The off-the-plan property sector has had its share of ups and downs over recent years.
For a while there, in big cities like Sydney and Melbourne at least, it seemed like you could do no wrong because there was huge pent-up demand from buyers.
There were regular media reports of buyers queuing to sign contracts on off-the-plan units that weren’t even going to be finished for the best part of two years.
And then there was the overseas contingent of buyers who saw our Australian markets as cheap especially for the brand new product that they received.
At the time, prices in both Sydney and Melbourne were growing strongly each year, so people were buying with (false) confidence.
And the developers were having no problems in meeting the demand by finding new sites and process repeats.
Well, unfortunately those times have changed!
When it comes to finance, buying a property off-the-plan is quite different to one that is already built.
The main difference is that finance is not technically approved for an off-the-plan property until it has been constructed, because lenders can’t loan money on something that doesn’t exist yet!
In normal or hot market conditions that is usually no problem because the price that you paid will likely be the price that it is worth (if not more) when it comes time to settle.
However, in slower market conditions when prices are falling, the bank may value the property lower than the contract price, which can cause major financial headaches because it’s difficult to extricate yourself from the deal without losing your deposit.
Bank vs. market values
T here is a difference between a bank and a market value.
A bank valuation tends to be more conservative most of the time and especially when the market is in the downward part of its cycle.
The bank valuation – which is the figure that will be used to calculate your maximum borrowings – can also be impacted when there are concerns about an oversupply of similar new properties, like new units, hitting the market.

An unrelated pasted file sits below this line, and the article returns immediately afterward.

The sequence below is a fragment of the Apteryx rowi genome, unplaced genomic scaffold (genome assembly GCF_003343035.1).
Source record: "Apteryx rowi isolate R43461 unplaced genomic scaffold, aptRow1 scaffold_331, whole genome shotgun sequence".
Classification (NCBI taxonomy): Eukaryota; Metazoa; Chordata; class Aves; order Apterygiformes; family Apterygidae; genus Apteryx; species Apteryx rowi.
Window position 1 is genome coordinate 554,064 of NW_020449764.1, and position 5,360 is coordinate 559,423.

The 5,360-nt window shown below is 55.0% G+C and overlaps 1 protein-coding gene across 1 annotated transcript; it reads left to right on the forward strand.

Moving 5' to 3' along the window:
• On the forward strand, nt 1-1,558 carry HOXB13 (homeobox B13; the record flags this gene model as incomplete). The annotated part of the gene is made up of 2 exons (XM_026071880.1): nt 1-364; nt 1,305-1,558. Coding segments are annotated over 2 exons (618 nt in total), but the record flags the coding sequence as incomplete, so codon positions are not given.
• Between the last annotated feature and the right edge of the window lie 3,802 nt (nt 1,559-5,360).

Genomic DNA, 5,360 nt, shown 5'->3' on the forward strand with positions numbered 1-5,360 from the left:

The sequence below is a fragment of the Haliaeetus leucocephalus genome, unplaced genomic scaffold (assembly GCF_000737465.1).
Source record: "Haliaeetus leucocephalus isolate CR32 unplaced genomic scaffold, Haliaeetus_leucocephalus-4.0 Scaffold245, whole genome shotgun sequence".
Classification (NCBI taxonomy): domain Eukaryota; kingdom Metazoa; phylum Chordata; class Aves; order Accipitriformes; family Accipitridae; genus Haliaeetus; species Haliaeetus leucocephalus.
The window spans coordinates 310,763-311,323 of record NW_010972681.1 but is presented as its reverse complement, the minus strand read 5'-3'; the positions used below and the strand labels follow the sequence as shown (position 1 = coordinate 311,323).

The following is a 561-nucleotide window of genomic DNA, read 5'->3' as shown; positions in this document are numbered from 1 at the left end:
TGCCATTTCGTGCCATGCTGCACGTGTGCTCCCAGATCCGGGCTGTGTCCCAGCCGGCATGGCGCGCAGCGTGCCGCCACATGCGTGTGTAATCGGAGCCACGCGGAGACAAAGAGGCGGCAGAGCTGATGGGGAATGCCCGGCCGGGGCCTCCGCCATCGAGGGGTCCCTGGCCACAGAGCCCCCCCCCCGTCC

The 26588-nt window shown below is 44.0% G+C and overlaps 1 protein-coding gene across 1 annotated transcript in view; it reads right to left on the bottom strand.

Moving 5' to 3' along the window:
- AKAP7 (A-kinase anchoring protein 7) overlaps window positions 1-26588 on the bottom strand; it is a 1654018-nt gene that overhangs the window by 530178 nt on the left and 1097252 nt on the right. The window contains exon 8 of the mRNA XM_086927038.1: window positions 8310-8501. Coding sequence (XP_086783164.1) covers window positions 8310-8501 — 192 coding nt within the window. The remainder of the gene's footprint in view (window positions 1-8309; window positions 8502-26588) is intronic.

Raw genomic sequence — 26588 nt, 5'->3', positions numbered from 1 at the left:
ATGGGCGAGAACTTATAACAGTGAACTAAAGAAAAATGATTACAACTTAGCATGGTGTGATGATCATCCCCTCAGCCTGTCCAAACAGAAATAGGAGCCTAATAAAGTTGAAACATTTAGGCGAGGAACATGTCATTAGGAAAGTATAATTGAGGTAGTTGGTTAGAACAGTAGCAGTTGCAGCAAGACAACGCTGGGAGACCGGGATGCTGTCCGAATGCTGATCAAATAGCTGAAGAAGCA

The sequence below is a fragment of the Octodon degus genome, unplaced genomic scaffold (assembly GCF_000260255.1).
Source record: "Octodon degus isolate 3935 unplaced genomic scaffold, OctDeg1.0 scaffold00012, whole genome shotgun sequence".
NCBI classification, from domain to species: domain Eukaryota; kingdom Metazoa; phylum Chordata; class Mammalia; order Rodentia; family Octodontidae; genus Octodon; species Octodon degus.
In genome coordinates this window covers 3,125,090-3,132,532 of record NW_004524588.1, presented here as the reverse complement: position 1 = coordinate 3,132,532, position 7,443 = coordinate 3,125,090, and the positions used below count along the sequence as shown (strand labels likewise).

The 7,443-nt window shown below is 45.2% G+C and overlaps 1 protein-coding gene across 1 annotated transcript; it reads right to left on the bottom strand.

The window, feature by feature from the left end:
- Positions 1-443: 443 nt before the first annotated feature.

Over recent years, this has been in the case in parts of Sydney, Melbourne and Brisbane, which has impacted the prices of new unit markets in those locations.
Some off-the-plan buyers have been left scrabbling to make up the shortfall between the price they originally agreed to pay and the price that the bank has valued the property at once it has been constructed.
If they are unable to do so, they may have to forfeit their deposit to get out of the contract, which clearly is never an ideal situation.
But it doesn’t just stop there. The developer still has the right to pursue you for any potential loss that they may suffer too, and this is really where the heartache can start.
On top of changing market conditions as well as more conservative bank valuations, off-the-plan buyers are being stung by tighter lending criteria, too.
Perhaps they signed a contract on a new unit two years ago when on paper they would have easily secured finance.
Now, though, new credit assessment benchmarks mean they are no longer seen as rock solid as they once were, and they face the possibility of not being able to secure finance at all.
The truth of the matter is that lenders are scrutinising borrowers more than ever before and especially those who have purchased off-the-plan.
The bottom line is that there are many better investment options than buying off the plan. It’s a property segment I would definitely avoid.
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